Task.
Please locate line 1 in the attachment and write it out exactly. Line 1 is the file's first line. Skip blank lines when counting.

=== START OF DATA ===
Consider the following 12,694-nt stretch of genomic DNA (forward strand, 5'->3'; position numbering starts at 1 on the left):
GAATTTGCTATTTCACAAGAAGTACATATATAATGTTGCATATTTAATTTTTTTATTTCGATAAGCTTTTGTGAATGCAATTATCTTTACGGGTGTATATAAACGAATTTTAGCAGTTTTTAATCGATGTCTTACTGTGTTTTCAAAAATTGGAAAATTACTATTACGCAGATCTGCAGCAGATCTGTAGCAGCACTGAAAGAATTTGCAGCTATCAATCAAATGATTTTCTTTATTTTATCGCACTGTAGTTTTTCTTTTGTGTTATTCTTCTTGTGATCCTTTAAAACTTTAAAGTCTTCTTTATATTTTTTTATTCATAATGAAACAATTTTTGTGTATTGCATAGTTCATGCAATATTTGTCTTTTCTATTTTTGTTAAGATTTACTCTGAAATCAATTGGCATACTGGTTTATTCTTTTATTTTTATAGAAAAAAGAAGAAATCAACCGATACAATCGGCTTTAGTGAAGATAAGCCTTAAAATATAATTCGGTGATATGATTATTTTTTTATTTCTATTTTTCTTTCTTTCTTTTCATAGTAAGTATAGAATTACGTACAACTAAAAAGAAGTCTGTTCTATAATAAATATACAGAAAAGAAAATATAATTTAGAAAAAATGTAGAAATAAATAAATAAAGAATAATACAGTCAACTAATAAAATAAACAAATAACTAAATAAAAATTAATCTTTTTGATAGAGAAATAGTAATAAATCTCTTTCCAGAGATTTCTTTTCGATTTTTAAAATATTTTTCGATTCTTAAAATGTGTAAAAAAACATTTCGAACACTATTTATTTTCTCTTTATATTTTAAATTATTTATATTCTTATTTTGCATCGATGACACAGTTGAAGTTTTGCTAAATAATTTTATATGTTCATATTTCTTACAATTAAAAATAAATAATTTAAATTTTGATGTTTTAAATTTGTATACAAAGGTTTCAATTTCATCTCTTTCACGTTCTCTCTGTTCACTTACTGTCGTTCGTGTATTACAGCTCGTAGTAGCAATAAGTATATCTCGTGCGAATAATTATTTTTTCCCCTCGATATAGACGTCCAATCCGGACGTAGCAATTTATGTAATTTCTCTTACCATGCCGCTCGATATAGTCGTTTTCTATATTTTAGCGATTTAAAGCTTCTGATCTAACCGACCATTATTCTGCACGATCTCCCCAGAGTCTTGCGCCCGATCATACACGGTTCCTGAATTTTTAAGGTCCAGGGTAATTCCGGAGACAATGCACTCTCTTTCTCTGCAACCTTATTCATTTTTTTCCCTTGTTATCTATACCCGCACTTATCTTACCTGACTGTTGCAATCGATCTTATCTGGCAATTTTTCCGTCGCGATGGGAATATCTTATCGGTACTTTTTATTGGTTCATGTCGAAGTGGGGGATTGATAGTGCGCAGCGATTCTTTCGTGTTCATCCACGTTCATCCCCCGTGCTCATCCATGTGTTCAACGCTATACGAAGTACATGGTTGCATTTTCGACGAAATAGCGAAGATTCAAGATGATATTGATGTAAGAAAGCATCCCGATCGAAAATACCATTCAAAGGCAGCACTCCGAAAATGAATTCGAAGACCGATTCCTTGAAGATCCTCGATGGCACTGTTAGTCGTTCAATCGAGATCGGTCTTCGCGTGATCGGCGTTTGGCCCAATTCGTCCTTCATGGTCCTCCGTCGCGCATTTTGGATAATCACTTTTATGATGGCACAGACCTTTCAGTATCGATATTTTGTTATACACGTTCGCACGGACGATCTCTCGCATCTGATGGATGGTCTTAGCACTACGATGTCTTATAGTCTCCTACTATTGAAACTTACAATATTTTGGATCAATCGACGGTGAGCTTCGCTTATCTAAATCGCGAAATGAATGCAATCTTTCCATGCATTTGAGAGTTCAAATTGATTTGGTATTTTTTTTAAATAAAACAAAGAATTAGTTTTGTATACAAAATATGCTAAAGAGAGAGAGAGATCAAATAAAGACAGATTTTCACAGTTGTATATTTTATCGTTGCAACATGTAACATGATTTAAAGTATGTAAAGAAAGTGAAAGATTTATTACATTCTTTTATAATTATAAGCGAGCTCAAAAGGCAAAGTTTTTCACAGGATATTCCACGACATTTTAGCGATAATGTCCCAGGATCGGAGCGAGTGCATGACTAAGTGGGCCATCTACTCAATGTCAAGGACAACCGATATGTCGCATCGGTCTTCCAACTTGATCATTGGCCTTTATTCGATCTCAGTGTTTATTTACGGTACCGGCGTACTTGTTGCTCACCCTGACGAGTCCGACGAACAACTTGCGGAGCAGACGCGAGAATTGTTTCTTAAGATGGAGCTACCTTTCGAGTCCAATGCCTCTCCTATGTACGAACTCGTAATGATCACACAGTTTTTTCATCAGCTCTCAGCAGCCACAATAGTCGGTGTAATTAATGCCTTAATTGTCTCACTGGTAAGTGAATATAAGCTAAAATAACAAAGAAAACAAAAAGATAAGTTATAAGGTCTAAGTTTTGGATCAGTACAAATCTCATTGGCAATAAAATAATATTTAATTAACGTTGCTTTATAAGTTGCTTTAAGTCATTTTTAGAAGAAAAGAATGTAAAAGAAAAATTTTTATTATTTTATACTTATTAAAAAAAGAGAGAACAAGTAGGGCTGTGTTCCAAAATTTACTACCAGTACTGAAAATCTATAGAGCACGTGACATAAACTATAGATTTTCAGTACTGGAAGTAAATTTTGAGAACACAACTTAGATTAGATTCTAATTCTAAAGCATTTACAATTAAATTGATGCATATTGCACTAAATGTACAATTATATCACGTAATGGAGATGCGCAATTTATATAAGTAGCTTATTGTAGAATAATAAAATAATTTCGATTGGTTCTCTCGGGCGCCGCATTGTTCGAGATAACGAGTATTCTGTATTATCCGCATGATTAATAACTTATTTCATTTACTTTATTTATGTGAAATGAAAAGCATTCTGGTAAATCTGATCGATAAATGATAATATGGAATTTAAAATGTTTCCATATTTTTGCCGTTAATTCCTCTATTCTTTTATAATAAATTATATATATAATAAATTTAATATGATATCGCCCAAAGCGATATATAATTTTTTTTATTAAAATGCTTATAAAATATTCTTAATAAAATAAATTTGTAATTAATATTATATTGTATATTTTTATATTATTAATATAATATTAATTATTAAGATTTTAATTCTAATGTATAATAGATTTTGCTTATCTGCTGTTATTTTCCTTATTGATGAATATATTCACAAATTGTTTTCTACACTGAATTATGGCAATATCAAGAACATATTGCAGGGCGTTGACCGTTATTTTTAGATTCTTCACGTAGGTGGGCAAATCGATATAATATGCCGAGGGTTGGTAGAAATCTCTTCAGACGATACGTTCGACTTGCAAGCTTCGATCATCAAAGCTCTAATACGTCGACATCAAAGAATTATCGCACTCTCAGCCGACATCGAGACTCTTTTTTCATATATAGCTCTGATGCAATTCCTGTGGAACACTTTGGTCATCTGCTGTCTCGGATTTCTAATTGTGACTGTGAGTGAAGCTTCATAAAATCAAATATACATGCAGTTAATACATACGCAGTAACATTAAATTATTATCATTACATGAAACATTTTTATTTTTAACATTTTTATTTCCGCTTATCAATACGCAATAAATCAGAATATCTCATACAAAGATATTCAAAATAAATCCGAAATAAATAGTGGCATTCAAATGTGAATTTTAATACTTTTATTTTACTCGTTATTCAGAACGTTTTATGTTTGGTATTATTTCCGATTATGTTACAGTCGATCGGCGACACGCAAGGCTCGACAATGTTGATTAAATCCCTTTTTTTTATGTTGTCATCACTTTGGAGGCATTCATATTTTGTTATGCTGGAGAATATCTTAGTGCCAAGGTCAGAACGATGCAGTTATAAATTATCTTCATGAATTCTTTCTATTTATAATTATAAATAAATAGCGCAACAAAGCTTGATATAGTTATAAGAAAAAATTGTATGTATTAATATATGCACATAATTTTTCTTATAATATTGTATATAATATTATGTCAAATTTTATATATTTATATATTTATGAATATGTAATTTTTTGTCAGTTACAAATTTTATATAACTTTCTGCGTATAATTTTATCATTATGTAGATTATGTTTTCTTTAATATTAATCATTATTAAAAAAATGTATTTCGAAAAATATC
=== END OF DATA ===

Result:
Consider the following 12,694-nt stretch of genomic DNA (forward strand, 5'->3'; position numbering starts at 1 on the left):